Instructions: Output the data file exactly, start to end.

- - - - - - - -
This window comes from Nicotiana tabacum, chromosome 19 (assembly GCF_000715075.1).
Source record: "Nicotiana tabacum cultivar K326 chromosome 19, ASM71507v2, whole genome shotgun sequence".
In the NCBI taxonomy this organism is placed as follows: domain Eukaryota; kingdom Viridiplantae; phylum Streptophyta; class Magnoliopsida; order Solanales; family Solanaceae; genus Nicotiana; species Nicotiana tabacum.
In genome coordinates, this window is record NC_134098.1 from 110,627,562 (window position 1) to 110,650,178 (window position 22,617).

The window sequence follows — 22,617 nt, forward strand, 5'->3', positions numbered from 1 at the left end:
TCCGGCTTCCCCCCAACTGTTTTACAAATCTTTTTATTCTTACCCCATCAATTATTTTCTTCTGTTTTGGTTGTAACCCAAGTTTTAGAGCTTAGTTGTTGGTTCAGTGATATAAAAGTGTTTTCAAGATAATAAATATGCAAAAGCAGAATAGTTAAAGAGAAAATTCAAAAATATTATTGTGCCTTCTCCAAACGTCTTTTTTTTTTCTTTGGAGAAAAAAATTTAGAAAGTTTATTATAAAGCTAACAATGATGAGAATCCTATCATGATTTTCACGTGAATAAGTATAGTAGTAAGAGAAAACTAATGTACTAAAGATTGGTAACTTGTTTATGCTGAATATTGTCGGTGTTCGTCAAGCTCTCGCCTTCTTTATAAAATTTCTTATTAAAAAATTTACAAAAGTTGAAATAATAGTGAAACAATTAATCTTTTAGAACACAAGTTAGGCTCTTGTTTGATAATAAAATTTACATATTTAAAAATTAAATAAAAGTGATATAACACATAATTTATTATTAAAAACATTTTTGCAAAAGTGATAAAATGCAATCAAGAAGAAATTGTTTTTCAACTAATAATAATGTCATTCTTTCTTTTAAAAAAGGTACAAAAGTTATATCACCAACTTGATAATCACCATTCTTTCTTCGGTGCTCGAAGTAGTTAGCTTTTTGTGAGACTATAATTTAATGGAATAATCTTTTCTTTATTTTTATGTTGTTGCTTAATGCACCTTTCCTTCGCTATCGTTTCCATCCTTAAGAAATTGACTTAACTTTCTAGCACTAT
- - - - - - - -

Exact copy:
This window comes from Nicotiana tabacum, chromosome 19 (assembly GCF_000715075.1).
Source record: "Nicotiana tabacum cultivar K326 chromosome 19, ASM71507v2, whole genome shotgun sequence".
In the NCBI taxonomy this organism is placed as follows: domain Eukaryota; kingdom Viridiplantae; phylum Streptophyta; class Magnoliopsida; order Solanales; family Solanaceae; genus Nicotiana; species Nicotiana tabacum.
In genome coordinates, this window is record NC_134098.1 from 110,627,562 (window position 1) to 110,650,178 (window position 22,617).

The window sequence follows — 22,617 nt, forward strand, 5'->3', positions numbered from 1 at the left end:
TCCGGCTTCCCCCCAACTGTTTTACAAATCTTTTTATTCTTACCCCATCAATTATTTTCTTCTGTTTTGGTTGTAACCCAAGTTTTAGAGCTTAGTTGTTGGTTCAGTGATATAAAAGTGTTTTCAAGATAATAAATATGCAAAAGCAGAATAGTTAAAGAGAAAATTCAAAAATATTATTGTGCCTTCTCCAAACGTCTTTTTTTTTTCTTTGGAGAAAAAAATTTAGAAAGTTTATTATAAAGCTAACAATGATGAGAATCCTATCATGATTTTCACGTGAATAAGTATAGTAGTAAGAGAAAACTAATGTACTAAAGATTGGTAACTTGTTTATGCTGAATATTGTCGGTGTTCGTCAAGCTCTCGCCTTCTTTATAAAATTTCTTATTAAAAAATTTACAAAAGTTGAAATAATAGTGAAACAATTAATCTTTTAGAACACAAGTTAGGCTCTTGTTTGATAATAAAATTTACATATTTAAAAATTAAATAAAAGTGATATAACACATAATTTATTATTAAAAACATTTTTGCAAAAGTGATAAAATGCAATCAAGAAGAAATTGTTTTTCAACTAATAATAATGTCATTCTTTCTTTTAAAAAAGGTACAAAAGTTATATCACCAACTTGATAATCACCATTCTTTCTTCGGTGCTCGAAGTAGTTAGCTTTTTGTGAGACTATAATTTAATGGAATAATCTTTTCTTTATTTTTATGTTGTTGCTTAATGCACCTTTCCTTCGCTATCGTTTCCATCCTTAAGAAATTGACTTAACTTTCTAGCACTAT